Berlo’s S-M-C-R Communication Model
David K. Berlo, a communication theorist and consultant developed a model named S-M-C-R model of communication in 1960 in his book “The Process of Communication”. Berlo pointed out the importance of the psychological view in his communication model. The four parts of Berlo’s S-M-C-R model are S = source, M = message, C = channel and R = receiver.
The model is as follows:
The elements of Berlo’s model are discussed below:
(1) Source: The first element of Berlo’s communication model is the source. All communication must come from some sources. The source might be one person, a group of people, or a company. Several things determine how a source will operate in the communication process such as:
- Communication skills like abilities to think, write, draw and speak.
- Attitudes toward the audience, the subject matter etc.
- Knowledge of the subject, the audience, and situation.
- Social background, education, friends, salary, culture etc.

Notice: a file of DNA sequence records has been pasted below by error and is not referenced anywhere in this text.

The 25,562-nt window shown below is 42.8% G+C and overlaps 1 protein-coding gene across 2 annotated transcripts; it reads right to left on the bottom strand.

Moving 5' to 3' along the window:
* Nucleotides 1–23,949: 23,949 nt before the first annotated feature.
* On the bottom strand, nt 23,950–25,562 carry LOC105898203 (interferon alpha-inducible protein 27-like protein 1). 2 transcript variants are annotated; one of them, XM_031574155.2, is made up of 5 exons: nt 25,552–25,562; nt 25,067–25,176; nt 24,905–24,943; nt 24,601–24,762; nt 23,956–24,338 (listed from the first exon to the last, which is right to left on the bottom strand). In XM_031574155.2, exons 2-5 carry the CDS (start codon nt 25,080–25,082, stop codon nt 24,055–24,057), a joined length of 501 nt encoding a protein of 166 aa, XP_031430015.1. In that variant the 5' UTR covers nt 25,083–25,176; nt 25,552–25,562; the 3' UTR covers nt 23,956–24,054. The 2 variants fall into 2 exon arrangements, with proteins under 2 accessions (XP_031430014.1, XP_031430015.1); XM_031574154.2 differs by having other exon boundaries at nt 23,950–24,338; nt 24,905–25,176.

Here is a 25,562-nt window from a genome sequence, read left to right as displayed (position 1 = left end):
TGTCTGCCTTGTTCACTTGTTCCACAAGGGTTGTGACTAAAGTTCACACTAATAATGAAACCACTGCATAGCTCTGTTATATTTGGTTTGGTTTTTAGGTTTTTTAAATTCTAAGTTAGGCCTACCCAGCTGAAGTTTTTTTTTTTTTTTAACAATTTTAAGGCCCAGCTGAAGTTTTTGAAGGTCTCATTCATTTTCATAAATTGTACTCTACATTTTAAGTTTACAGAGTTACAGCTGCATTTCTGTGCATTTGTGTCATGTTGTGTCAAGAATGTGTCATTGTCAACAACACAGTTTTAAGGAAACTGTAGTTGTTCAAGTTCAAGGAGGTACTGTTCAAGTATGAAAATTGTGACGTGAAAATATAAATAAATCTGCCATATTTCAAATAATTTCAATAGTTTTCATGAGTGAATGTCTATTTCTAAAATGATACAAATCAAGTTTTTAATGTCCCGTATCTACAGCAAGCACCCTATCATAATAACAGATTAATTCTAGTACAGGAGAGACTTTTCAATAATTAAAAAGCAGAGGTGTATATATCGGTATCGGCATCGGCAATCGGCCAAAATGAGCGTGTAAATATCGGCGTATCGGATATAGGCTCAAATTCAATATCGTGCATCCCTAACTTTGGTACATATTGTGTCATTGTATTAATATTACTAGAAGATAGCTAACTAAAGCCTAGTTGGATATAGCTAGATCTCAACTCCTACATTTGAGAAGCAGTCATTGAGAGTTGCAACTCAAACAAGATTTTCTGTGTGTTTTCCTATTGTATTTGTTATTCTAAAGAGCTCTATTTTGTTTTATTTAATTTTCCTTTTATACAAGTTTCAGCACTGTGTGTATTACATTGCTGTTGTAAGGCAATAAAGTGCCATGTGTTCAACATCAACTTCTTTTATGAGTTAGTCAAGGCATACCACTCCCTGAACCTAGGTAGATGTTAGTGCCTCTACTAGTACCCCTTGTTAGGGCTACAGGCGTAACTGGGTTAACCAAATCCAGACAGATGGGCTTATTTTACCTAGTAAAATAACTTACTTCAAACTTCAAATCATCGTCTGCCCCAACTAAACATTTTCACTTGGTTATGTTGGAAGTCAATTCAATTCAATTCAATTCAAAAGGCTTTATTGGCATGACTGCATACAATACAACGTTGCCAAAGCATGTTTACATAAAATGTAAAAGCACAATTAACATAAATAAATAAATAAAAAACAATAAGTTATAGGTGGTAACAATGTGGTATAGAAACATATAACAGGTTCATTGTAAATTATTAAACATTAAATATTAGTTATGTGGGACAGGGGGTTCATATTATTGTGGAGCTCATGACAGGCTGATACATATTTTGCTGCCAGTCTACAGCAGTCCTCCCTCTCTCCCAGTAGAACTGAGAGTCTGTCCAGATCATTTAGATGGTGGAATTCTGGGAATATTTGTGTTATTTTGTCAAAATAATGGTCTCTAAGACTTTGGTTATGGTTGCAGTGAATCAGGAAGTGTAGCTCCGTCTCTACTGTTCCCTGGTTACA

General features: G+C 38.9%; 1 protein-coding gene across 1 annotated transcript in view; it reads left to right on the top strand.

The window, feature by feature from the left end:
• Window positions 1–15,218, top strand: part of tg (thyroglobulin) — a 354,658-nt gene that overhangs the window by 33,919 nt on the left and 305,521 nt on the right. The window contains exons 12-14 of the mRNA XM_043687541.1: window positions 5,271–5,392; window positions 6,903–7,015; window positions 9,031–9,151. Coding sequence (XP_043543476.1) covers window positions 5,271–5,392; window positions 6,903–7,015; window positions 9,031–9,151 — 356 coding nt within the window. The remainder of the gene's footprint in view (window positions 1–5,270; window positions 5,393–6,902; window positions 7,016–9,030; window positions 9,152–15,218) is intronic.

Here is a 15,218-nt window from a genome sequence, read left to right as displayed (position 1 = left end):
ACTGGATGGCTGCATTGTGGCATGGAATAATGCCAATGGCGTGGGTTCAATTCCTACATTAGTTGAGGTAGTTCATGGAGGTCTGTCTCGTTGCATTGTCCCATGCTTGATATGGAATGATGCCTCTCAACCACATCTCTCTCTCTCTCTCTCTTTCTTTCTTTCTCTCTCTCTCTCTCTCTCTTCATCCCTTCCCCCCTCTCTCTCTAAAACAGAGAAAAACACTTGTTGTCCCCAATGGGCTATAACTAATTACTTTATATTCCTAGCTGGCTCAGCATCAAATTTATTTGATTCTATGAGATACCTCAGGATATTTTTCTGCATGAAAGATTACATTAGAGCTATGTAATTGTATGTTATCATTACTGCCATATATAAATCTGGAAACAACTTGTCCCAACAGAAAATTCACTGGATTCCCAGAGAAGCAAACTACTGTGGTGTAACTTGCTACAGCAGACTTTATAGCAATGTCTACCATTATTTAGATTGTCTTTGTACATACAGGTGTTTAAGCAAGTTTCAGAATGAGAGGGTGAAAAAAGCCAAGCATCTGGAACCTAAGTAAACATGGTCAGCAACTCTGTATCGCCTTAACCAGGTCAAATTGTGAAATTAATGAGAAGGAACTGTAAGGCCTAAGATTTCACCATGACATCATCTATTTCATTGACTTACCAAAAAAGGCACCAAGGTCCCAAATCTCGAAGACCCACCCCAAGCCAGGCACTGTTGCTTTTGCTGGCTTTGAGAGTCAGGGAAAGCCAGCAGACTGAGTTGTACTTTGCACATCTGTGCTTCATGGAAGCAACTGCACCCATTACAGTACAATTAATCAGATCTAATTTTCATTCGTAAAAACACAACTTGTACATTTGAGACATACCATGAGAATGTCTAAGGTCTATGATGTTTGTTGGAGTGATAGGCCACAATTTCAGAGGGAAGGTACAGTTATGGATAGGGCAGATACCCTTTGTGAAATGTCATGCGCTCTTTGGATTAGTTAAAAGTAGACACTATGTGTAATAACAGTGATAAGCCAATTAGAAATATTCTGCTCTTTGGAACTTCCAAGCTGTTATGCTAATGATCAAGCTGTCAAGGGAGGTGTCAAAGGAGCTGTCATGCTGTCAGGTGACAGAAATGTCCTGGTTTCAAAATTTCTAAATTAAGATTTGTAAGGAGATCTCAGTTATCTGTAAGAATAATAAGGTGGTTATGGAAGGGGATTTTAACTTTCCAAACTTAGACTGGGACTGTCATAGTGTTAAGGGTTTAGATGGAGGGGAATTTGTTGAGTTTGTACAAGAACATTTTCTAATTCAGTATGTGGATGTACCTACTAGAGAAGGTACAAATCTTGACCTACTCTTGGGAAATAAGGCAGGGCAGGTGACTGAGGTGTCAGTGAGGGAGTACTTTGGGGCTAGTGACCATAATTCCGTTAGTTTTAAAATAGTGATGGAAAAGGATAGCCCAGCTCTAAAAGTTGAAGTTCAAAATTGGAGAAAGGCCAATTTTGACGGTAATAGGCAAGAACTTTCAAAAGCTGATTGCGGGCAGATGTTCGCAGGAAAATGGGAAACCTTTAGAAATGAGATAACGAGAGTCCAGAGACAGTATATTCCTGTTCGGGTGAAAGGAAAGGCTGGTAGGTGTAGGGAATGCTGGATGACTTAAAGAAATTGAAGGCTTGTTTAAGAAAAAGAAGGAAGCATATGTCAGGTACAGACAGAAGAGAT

(2) Message: Message is the information, views or thoughts to be sent by the source. The source must choose the code or language for sending the message
(3) Channel: The channel is the method such as telegraph, newspaper, radio, letter, poster or other media through which the message will be transmitted
(4) Receiver: Receiver is the final element in the communication process. The receiver is the audience for the message.
Criticism of Berlo’s SMCR model of communication:
- No feedback / don’t know about the effect
- Does not mention barriers to communication
- No room for noise
- Complex model
- It is a linear model of communication